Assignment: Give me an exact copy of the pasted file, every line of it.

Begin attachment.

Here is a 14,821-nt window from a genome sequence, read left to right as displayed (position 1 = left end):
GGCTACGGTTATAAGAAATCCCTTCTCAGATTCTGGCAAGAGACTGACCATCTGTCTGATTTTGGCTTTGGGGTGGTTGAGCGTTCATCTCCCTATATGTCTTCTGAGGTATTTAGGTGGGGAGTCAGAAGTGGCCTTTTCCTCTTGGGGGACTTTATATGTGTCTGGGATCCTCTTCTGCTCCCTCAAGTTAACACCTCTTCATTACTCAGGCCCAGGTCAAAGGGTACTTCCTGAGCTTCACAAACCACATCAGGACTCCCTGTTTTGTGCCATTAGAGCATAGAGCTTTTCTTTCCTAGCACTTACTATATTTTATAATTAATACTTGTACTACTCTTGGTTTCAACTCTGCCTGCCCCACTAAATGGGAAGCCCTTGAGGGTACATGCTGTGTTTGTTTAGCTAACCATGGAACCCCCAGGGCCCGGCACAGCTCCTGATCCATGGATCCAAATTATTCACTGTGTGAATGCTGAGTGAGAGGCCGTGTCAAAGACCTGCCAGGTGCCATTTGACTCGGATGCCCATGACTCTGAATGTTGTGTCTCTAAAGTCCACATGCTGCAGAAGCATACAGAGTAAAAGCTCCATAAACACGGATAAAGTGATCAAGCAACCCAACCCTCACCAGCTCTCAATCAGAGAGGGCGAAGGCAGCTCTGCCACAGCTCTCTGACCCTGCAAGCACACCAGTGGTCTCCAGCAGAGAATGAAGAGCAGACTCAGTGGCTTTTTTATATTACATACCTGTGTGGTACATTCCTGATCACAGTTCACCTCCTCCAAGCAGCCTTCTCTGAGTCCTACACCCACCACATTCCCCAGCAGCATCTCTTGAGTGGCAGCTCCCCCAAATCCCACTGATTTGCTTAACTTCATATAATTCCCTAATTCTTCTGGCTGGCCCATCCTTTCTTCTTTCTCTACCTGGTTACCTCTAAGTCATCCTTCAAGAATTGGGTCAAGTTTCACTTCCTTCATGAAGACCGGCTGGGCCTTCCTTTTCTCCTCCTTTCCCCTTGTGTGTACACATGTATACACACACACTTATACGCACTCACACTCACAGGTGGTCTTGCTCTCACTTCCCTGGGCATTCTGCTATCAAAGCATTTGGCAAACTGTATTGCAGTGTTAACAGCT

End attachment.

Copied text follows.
Here is a 14,821-nt window from a genome sequence, read left to right as displayed (position 1 = left end):
GGCTACGGTTATAAGAAATCCCTTCTCAGATTCTGGCAAGAGACTGACCATCTGTCTGATTTTGGCTTTGGGGTGGTTGAGCGTTCATCTCCCTATATGTCTTCTGAGGTATTTAGGTGGGGAGTCAGAAGTGGCCTTTTCCTCTTGGGGGACTTTATATGTGTCTGGGATCCTCTTCTGCTCCCTCAAGTTAACACCTCTTCATTACTCAGGCCCAGGTCAAAGGGTACTTCCTGAGCTTCACAAACCACATCAGGACTCCCTGTTTTGTGCCATTAGAGCATAGAGCTTTTCTTTCCTAGCACTTACTATATTTTATAATTAATACTTGTACTACTCTTGGTTTCAACTCTGCCTGCCCCACTAAATGGGAAGCCCTTGAGGGTACATGCTGTGTTTGTTTAGCTAACCATGGAACCCCCAGGGCCCGGCACAGCTCCTGATCCATGGATCCAAATTATTCACTGTGTGAATGCTGAGTGAGAGGCCGTGTCAAAGACCTGCCAGGTGCCATTTGACTCGGATGCCCATGACTCTGAATGTTGTGTCTCTAAAGTCCACATGCTGCAGAAGCATACAGAGTAAAAGCTCCATAAACACGGATAAAGTGATCAAGCAACCCAACCCTCACCAGCTCTCAATCAGAGAGGGCGAAGGCAGCTCTGCCACAGCTCTCTGACCCTGCAAGCACACCAGTGGTCTCCAGCAGAGAATGAAGAGCAGACTCAGTGGCTTTTTTATATTACATACCTGTGTGGTACATTCCTGATCACAGTTCACCTCCTCCAAGCAGCCTTCTCTGAGTCCTACACCCACCACATTCCCCAGCAGCATCTCTTGAGTGGCAGCTCCCCCAAATCCCACTGATTTGCTTAACTTCATATAATTCCCTAATTCTTCTGGCTGGCCCATCCTTTCTTCTTTCTCTACCTGGTTACCTCTAAGTCATCCTTCAAGAATTGGGTCAAGTTTCACTTCCTTCATGAAGACCGGCTGGGCCTTCCTTTTCTCCTCCTTTCCCCTTGTGTGTACACATGTATACACACACACTTATACGCACTCACACTCACAGGTGGTCTTGCTCTCACTTCCCTGGGCATTCTGCTATCAAAGCATTTGGCAAACTGTATTGCAGTGTTAACAGCT